I was born and raised in the United States. Texas to be exact. My entire life has been surrounded by red, white, blue, stars, and stripes. I was educated about U.S. history. I was taught how to respect and handle the American flag. And I was taught to be grateful for the quality of life and opportunities I was granted because of the great country in which I was born.
Most importantly, I was taught to be respectful and appreciative of those who fought for our freedom and opportunities. Both of my uncles fought in Vietnam and came home safely to raise successful non-military families.
Veterans Day, celebrated every November 11 in the United States, was a part of my life growing up and highly celebrated, but I was very fortunate that our family was never directly affected by the difficulties and tragedies many families face when they have loved ones who are serving or have served in the military. If this makes me seem naïve, so be it. It is my reality, or at least it was.
I‘ve learned so much more about what Veterans Day means to our service members, our nation’s veterans, and their families.
Fast forward to the present
When my son was awarded a college scholarship from the United States Air Force (USAF), I was the proudest mom on earth. Upon graduation from college, he will enter the Air Force and is on track for flight school. In an instant, this reality changed how I think about Veterans Day and our armed forces.
The thought of handing over my baby boy to the USAF brings extreme anxiety, not to mention the vision I have of him of stepping into a fighter jet. It fills my eyes with tears and my mind with fear. My empathy and emotion have become very real for any parent who has watched a child enter the military.
My gratitude for every solider and veteran and their families has increased exponentially. I will never again take for granted what these individuals, vets, and their families sacrifice for the life I live.
I commend each and every one of you, soldiers and families alike.
THANK YOU, VETERANS!
Some interesting facts about Veterans Day
From the U.S. Department of Defense…
- A lot of people think it’s “Veteran’s Day” or “Veterans’ Day,” but they’re wrong. The holiday is not a day that “belongs” to one veteran or multiple veterans, which is what an apostrophe implies. It’s a day for honoring all veterans, so no apostrophe is needed.
- It was originally called Armistice Day, commemorating the end of World War I. But then World War II and the Korean War happened, so on June 1, 1954, at the urging of veterans service organizations, Congress amended the commemoration by changing the word “armistice” to “veterans” so the day would honor American veterans of all wars.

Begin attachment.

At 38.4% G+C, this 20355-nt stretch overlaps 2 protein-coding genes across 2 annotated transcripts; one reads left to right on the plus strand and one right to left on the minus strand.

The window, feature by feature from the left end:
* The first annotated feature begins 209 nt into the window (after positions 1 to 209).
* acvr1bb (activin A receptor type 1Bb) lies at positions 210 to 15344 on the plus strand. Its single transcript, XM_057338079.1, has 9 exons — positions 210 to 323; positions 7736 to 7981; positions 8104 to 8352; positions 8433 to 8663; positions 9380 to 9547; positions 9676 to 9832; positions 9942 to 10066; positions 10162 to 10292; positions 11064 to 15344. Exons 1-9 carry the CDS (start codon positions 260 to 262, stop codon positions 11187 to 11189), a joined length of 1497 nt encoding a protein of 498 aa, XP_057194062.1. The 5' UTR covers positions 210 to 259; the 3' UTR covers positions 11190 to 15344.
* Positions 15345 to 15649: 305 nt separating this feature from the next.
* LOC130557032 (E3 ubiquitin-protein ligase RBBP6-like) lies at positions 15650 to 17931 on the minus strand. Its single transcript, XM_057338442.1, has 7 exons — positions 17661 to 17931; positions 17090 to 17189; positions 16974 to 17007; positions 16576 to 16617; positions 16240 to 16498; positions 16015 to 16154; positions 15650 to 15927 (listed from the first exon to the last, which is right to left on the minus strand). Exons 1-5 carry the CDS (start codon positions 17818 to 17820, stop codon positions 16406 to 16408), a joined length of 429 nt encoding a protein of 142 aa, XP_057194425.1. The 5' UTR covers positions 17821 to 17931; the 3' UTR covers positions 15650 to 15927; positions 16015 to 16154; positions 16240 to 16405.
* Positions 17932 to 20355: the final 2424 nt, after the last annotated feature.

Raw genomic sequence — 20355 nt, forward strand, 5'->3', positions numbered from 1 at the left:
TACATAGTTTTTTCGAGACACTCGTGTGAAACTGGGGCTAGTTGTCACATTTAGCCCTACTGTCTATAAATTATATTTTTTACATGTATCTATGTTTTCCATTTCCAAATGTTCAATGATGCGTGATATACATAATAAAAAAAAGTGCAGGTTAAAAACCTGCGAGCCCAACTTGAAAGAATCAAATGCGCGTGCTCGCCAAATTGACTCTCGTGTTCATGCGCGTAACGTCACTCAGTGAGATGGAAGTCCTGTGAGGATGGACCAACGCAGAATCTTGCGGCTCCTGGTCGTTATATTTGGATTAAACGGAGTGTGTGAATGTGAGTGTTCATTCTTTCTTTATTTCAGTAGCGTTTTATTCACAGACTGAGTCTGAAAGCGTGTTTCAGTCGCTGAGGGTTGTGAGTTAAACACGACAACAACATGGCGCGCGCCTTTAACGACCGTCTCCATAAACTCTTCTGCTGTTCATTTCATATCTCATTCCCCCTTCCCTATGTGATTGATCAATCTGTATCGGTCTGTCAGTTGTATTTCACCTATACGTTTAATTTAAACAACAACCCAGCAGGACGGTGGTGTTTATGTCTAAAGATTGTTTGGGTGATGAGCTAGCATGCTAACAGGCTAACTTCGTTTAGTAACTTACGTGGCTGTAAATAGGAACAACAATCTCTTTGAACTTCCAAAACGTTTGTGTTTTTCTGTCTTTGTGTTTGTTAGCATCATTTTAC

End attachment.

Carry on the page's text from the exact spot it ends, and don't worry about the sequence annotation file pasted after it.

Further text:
- World War I was a multinational effort, so it makes sense that our allies also wanted to celebrate their veterans on Nov. 11. The name of the day and the types of commemorations differ, however.
- Canada and Australia both call Nov. 11 “Remembrance Day.” Canada’s observance is pretty similar to our own, except many of its citizens wear red poppy flowers to honor their war dead. In Australia, the day is more akin to our Memorial Day.
- Great Britain calls it “Remembrance Day,” too, but observes it on the Sunday closest to Nov. 11 with parades, services, and two minutes of silence in London to honor those who lost their lives in war.
As recently shared in Reader’s Digest…
- The first celebration referred to as Veterans Day was held in Birmingham, Alabama, on Nov. 11, 1947.
- In 1926, Congress passed a resolution to make Veterans Day an annual occurrence, but it didn’t become a federal holiday until 1938.
- Veterans Day honors all American troops who served honorably – regardless of whether they did so during war or peacetime.
- The 624-acre Arlington National Cemetery is home to the final resting place of more than 400,000 military service members and their families. As such, it holds an observance on Veterans Day every year at 11 a.m., the time the World War I armistice was signed.
- According to data from the Department of Veterans Affairs, there were around 19 million U.S. veterans as of 2021.
There is so much more to know!
I hope you will take a few moments to learn more about the origins of Veterans Day and the many historical facts about this important federal holiday from the U.S. Department of Veterans Affairs in Washington, D.C.
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